Downtown Owl, the debut novel by undisputed junk culture champion Chuck Klosterman, begins and ends with the same thing: a newspaper clipping. The first one (dated 5 February 1984) describes a killer blizzard that has swept through the Red River Valley, killing 11 people and leaving dozens more missing. The second one is published a few days later, a Bismarck Tribune feature on how the town of Owl lost a beloved high school football player in the storm, a young man described as a true leader and an exceptional athlete, making his departure all the more tragic.
As the book starts on 15 August of the year prior, we discover that, in fact, there were already tragedies in motion well before the freak storm hit Owl, and the only thing that was more tragic than the random deaths of select citizens was how some of the deceased were in the midst of unremarkable lives that showed no immediate potential, lives that proved to be unworthy of write-ups in the Bismarck Tribune—and these are the characters that we learn to love the most.
Chuck Klosterman has always been the unofficial voice of the slacker generation; after all, the man could always pull meaning out of meaningless subjects, be it breakfast cereal mascots, The Real World, or even hair-metal. With 2006’s Chuck Klosterman IV, a dizzying retrospective of previously-published articles and features, Klosterman decided to conclude said book with a work of fiction, which, really, was nothing more than a fictionalized extension of Klosterman’s own personality.
As charismatic as Klosterman’s text is, the notion of him filling a whole novel with his personality seemed daunting to some: after all, his essay-oriented style was the perfect fit for a generation of ADD-addled teenagers—there was no reason to change the formula. Perhaps this is why, then, that Downtown Owl is such an unusual departure for Klosterman. The first character we’re introduced to is Mitch Hrlickla, a relatively downtrodden high school junior who plays on Owl’s football team as a reserve and hates rock music. Mitch is so far removed from Klosterman’s own personality, it almost feels like he’s the very antithesis of what Klosterman stands for.
In the small town of Owl, he does little aside from hang out with friends and, oddly, serve as the expert on what would happen in a theoretical fight between fellow Owl teammate Grendel (nicknamed for his massive stature) and Cubby Candy (a mentally disturbed but perpetually misunderstood student who has a knack for winning fist fights).
For some reason, this is just a field that Mitch excels in, and it’s his only real notable social quality in his peer group: he often will tell you who would win this much-discussed fight depending almost entirely on Cubby’s access to rats (for throwing).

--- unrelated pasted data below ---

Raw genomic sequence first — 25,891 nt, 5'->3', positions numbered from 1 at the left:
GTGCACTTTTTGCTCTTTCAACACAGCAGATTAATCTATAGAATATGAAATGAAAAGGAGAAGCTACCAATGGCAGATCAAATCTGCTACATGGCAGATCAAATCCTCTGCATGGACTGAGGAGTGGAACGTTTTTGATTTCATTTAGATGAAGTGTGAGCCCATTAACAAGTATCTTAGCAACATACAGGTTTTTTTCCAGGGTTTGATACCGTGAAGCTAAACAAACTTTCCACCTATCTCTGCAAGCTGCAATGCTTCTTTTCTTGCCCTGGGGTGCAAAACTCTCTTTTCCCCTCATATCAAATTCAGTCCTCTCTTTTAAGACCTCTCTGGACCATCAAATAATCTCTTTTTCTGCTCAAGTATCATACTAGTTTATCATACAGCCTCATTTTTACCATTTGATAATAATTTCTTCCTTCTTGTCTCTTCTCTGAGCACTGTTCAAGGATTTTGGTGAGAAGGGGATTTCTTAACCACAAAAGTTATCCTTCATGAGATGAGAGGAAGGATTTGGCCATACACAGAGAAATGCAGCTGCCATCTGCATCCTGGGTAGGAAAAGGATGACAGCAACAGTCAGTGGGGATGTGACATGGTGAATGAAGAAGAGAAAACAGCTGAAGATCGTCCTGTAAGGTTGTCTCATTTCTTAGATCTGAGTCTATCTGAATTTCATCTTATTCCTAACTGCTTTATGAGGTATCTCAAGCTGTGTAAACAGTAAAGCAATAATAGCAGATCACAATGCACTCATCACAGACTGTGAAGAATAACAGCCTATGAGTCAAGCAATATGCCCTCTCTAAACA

The second character we meet is Julia Rabia, a mid-20s teacher who is just starting her first year at Owl. Julia initially feels worried that there is nothing to do in town, but, upon meeting a fellow teacher with a passion for drinking, Julia finds her own niche in Owl: being the “new girl” in town and one helluva flirt—even though she never once would go as far as to take a man home with her.
Soon, her love of teaching is transformed into a love of drinking, and it’s not long before she fixates on the one man in this town who appears “different”: Vance Druid, a remarkably plain man who was once an Owl High football star and who just so happened to do only one great play in his entire life, finally living up to the potential of his two extraordinary football-star brothers before him. He’s intentionally distant even while everyone wants to be his friend, and perhaps this is why Julia is attracted to him in the first place: because he isn’t rushing out to grab her attention like everyone else.
Rounding out our central trio is Horace, an elderly man who simply exists day to day in the absence of his wife, a woman who died of a rare insomniatic disorder that prevented her from sleeping, eventually forcing her into a tragic sort of coma. Horace passes the time reflecting on local history and arguing with fellow seniors about things like what constitutes a traitor or whether Gordon Kahl (a local legend who shot a federal marshal who demanded he pay his taxes) was truly justified in committing the crimes he did (the big argument in his favor is that said marshal did murder his dog).